Todd Henry , “Instead of focusing on the discipline part of it, focus on the desire part of it. “What am I really trying to do?” Sometimes that makes all the difference in my life.

Don’t rely on self-discipline….Some people want to fight their way though the day. People often say to me “Well, I want to learn to make healthy choices.” Don’t make healthy choices. Make one healthy choice. Then stop choosing. Don’t everyday decide whether to go to the gem….that’s going to exhaust you and drain you. You want to say “Monday, Wednesday, and Friday at 8pm, I’m going to go to the gym.” And there’s no more decision-making. There’s no more thinking that over. There’s no self-control. There’s no willpower. It just happens. And with a lot of behavior, that’s what you want to do. You want to put it on automatic, so you don’t have to use a lot of self-control.

Her two top practices for maintaining a healthy and creative mind is 1) get enough sleep and 2) write everyday. Sleep, she says, is the key to having access to your intelligence and good judgement and daily writing helps her sustain a steady flow of creative energy. She’s quick to say, however, that nothing is more important than experimenting with your own rhythms and sticking with what works for you. Rubin references the fact that different artists, creators, and entrepreneurs have all sorts of seemingly idiosyncratic routines. Rather than trying to imitate the daily rituals of Steve Jobs, she says, figure out your way to be a better self.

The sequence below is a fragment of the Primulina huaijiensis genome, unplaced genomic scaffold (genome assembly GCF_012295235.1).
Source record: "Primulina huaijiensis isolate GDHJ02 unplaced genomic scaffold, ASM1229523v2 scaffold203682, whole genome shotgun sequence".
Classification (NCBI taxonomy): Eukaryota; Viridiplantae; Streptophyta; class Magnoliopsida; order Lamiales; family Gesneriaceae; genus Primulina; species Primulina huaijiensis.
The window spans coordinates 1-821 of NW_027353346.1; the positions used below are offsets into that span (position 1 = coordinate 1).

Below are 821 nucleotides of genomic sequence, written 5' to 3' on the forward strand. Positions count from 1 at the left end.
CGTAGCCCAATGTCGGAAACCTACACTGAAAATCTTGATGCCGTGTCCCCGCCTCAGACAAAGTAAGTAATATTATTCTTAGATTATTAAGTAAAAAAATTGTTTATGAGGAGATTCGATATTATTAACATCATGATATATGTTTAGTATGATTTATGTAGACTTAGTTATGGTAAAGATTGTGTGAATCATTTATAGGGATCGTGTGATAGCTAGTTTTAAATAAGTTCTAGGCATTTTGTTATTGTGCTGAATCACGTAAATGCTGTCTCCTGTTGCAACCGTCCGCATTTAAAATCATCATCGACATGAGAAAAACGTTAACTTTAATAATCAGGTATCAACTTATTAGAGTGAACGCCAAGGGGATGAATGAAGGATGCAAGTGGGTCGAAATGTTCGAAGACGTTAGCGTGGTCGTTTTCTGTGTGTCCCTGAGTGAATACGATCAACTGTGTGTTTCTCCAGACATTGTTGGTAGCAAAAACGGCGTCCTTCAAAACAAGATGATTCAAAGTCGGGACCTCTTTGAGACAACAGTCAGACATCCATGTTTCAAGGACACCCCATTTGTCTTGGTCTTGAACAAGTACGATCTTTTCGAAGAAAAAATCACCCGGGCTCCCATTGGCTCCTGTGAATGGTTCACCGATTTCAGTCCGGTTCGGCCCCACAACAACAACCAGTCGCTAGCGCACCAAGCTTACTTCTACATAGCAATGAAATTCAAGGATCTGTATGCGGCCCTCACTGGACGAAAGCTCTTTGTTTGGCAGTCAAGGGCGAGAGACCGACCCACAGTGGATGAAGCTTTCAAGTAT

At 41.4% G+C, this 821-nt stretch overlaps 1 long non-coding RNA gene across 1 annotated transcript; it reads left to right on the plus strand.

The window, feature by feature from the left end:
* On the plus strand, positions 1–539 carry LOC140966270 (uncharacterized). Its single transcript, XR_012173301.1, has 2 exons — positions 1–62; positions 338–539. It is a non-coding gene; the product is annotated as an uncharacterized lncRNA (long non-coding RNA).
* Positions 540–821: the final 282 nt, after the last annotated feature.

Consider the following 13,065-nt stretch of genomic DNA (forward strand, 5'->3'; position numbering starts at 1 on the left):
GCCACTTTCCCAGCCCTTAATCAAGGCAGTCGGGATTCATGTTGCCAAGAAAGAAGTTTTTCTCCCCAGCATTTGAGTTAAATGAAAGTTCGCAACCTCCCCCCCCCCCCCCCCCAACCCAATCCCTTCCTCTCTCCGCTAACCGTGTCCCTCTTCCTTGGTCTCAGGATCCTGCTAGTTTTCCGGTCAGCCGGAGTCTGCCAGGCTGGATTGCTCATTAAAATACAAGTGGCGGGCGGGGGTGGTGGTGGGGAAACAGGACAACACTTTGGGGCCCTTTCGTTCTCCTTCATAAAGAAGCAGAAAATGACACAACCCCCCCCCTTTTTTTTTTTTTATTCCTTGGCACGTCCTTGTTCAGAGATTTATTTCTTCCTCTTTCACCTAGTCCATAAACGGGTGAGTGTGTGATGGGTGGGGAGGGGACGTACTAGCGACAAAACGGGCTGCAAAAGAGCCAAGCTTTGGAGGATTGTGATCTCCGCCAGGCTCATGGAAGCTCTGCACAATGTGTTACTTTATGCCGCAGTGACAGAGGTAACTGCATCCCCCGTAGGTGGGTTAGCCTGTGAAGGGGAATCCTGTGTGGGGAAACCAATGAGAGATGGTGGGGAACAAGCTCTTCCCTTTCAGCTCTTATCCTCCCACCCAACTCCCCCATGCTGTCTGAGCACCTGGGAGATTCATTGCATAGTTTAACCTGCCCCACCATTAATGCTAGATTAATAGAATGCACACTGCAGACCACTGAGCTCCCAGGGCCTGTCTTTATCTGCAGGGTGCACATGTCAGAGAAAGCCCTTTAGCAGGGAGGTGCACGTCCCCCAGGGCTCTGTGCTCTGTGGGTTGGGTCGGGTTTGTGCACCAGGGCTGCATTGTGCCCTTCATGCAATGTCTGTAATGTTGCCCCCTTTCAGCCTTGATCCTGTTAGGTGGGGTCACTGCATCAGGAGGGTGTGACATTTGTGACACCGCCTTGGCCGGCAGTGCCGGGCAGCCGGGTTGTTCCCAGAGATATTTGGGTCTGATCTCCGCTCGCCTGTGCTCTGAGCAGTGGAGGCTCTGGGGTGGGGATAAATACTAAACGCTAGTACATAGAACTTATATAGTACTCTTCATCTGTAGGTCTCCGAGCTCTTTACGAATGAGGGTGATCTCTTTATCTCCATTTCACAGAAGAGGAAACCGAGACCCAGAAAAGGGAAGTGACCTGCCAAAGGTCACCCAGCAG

Activity XII: Read one Blog Post from Favorites List

The hard part about surfing -Seth Godin’s Blog

Seth’s post was very brief, yet poignant. I’ll quote it in its entirety

Surfing, the conceptual kind, is more essential than ever, it’s not optional. And the hardest part of surfing, by far, is paddling out, not surfing in. Carrying the board, getting back into the water, paddling through the waves, waiting for the next set…it’s exhausting, and surfers spend far more time doing this than they do on the other part. Having the guts to surf is what change demands. And finding the stamina to paddle back out is a key part of surfing.

Passion and perseverance. Courage and persistence. Guts and determination. It’s never the one without the other. The ability to have an impact always requires the willingness to venture out into unknown territory combined with the resilience necessary to endure the parts that are boring, uncomfortable, uninspiring, and flat out painful.

Per my PDP, I’ll be taking Saturday & Sunday off to focus on family life, personal time, and creative work. I’ll resume my scheduled activities on Monday.